Google's worker paradise

In house visits from Justin Bieber? Free Pilates? How would Karl Marx explain this madness?

Published March 15, 2013 9:11PM (EDT)

       (AP/Bebeto Matthews/Joel Ryan)
(AP/Bebeto Matthews/Joel Ryan)

I have been to Google's headquarters in California, so the notion that the New York offices boast incredible employee perks does not surprise me.

But still:

And the perks, she added, are “amazing.” In the course of our brief conversation, she mentioned subsidized massages (with massage rooms on nearly every floor); free once-a-week eyebrow shaping; free yoga and Pilates classes; a course she took called “Unwind: the art and science of stress management”; a course in advanced negotiation taught by a Wharton professor; a health consultation and follow-up with a personal health counselor; an author series and an appearance by the novelist Toni Morrison; and a live interview of Justin Bieber by Jimmy Fallon in the Google office.

In what universe do Toni Morrison and Justin Bieber get name-checked in the same sentence? And is that really a perk? What happens when you try to concentrate on "Beloved" but the lyrics of Bieber's "Baby" keep running through your head? Seems to me productivity would fall, directly.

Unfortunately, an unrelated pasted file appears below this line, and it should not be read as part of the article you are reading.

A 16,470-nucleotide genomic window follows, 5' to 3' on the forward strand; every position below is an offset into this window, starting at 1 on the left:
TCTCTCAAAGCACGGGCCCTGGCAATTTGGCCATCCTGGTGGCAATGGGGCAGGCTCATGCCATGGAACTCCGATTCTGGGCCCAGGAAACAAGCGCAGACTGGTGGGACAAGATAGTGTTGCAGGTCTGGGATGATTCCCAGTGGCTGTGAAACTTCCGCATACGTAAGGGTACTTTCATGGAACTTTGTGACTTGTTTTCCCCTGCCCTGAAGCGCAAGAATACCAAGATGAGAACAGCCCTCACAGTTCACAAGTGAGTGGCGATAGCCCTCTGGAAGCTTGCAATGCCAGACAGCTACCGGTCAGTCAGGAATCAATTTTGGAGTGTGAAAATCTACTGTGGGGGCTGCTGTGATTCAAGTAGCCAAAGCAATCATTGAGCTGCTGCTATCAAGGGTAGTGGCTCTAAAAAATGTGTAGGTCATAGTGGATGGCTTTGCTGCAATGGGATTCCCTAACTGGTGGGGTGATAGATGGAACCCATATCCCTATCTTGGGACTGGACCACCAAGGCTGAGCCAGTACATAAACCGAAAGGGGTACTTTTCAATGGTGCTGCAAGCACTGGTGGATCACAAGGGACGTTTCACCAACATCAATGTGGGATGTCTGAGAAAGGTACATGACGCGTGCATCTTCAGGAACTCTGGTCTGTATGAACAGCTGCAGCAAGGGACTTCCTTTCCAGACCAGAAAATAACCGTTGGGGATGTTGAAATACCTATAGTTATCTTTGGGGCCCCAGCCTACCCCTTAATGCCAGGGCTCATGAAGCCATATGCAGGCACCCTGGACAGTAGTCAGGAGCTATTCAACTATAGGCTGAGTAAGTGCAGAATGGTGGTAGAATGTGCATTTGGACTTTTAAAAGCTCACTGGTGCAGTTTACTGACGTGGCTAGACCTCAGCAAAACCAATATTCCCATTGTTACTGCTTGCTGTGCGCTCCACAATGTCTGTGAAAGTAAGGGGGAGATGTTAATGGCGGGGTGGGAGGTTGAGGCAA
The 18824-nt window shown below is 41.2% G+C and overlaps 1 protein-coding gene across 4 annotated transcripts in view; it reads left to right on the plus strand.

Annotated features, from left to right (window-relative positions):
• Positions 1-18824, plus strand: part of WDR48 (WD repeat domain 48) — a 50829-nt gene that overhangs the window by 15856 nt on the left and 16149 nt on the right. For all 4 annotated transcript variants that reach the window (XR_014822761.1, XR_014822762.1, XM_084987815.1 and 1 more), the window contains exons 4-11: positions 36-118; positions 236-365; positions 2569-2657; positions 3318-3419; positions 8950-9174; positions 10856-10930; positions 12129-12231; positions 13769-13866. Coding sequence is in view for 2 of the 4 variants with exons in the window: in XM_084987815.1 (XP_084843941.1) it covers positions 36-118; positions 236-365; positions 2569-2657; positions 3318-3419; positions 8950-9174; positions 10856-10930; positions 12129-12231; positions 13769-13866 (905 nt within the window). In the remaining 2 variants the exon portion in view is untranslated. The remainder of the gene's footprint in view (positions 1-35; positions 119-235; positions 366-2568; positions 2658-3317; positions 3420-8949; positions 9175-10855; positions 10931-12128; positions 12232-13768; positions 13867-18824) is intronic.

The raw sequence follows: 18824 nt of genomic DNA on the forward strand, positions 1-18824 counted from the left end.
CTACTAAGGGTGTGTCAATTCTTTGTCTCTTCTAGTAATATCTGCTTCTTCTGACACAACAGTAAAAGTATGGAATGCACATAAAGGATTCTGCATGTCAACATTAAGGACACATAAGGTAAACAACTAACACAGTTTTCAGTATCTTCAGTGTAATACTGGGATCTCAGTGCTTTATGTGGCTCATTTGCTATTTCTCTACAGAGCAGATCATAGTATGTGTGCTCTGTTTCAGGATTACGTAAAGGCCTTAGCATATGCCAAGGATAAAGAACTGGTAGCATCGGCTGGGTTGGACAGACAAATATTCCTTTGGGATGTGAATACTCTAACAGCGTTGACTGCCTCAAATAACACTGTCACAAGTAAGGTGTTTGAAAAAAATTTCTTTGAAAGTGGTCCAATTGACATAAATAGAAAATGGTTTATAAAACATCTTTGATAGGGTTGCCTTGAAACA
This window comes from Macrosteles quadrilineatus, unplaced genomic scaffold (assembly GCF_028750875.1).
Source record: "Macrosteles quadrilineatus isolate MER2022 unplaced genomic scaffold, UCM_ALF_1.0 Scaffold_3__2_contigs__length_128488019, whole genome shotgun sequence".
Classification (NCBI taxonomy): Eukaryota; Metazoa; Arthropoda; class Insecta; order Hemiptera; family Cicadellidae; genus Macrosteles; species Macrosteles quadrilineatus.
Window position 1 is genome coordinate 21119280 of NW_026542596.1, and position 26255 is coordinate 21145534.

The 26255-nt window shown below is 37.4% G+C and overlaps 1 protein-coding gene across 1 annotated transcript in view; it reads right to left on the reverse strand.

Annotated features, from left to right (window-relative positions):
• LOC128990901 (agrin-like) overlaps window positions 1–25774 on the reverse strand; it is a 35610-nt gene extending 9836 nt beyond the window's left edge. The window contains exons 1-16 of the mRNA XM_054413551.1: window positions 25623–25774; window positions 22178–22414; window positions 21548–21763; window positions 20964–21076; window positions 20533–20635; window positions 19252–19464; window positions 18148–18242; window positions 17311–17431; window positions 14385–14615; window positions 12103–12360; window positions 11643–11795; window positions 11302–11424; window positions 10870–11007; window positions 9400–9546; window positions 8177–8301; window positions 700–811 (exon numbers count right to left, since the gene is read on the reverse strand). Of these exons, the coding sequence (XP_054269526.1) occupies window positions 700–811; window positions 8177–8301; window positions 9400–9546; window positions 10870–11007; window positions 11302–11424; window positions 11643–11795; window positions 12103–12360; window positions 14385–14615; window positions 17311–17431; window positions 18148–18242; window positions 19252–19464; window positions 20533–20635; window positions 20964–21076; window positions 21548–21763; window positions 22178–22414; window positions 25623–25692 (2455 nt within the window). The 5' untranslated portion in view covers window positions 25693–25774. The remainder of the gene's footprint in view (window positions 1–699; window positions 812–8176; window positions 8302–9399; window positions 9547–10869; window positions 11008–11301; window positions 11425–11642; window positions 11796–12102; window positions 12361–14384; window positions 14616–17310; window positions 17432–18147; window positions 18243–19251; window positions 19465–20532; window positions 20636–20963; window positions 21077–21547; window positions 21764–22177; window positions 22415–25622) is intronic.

But the New York Times also quotes Craig Nevill-Manning, Google’s engineering director in New York, as saying that all the perks are well worth it because software engineers “are incredibly productive on a square foot basis. Their value is enormous. It doesn’t cost that much to make them happy.”

The square-foot productivity metric is a new one for me. I'd hate to think of what mine might be, compared to a Google software developer. Then again, I don't get much in the way of special perks when working at home, outside of the perfectly cooked baked potato for lunch and totally free parking in my driveway.

I am happy for the Google employees who have such a great working environment. But every time I read one of these stories, it only serves to emphasize how screwed up the working conditions are for most of the rest of the world. If one of the most profitable companies on the planet thinks it's worth coddling its employees, what's wrong with everyone else? Hasn't the free market spoken? Let us have free Pilates, or fear our revolutionary wrath!

By Andrew Leonard

Andrew Leonard is a staff writer at Salon. On Twitter, @koxinga21.

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Employee Perks Google Justin Bieber Labor Toni Morrison Workers